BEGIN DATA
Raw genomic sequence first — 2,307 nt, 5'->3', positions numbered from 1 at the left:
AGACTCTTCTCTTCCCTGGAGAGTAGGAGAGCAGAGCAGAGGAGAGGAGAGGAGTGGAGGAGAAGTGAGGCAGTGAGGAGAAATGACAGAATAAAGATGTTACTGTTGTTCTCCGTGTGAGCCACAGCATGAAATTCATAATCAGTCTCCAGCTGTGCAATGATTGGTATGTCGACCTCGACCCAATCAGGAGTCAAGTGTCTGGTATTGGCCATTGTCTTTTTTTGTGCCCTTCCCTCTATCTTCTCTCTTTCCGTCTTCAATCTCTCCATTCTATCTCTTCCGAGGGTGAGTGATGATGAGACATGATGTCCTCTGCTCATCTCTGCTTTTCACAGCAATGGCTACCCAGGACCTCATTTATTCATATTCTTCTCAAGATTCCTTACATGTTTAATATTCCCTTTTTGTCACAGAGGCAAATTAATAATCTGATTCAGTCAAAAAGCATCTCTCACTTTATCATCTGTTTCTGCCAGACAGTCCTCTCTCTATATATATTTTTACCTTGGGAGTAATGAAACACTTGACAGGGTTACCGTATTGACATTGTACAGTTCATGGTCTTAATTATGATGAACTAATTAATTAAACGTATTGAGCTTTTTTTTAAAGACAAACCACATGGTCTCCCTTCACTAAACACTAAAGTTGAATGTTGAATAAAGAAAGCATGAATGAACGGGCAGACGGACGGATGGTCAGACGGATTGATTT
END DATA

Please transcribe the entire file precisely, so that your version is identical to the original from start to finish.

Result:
Raw genomic sequence first — 2,307 nt, 5'->3', positions numbered from 1 at the left:
AGACTCTTCTCTTCCCTGGAGAGTAGGAGAGCAGAGCAGAGGAGAGGAGAGGAGTGGAGGAGAAGTGAGGCAGTGAGGAGAAATGACAGAATAAAGATGTTACTGTTGTTCTCCGTGTGAGCCACAGCATGAAATTCATAATCAGTCTCCAGCTGTGCAATGATTGGTATGTCGACCTCGACCCAATCAGGAGTCAAGTGTCTGGTATTGGCCATTGTCTTTTTTTGTGCCCTTCCCTCTATCTTCTCTCTTTCCGTCTTCAATCTCTCCATTCTATCTCTTCCGAGGGTGAGTGATGATGAGACATGATGTCCTCTGCTCATCTCTGCTTTTCACAGCAATGGCTACCCAGGACCTCATTTATTCATATTCTTCTCAAGATTCCTTACATGTTTAATATTCCCTTTTTGTCACAGAGGCAAATTAATAATCTGATTCAGTCAAAAAGCATCTCTCACTTTATCATCTGTTTCTGCCAGACAGTCCTCTCTCTATATATATTTTTACCTTGGGAGTAATGAAACACTTGACAGGGTTACCGTATTGACATTGTACAGTTCATGGTCTTAATTATGATGAACTAATTAATTAAACGTATTGAGCTTTTTTTTAAAGACAAACCACATGGTCTCCCTTCACTAAACACTAAAGTTGAATGTTGAATAAAGAAAGCATGAATGAACGGGCAGACGGACGGATGGTCAGACGGATTGATTT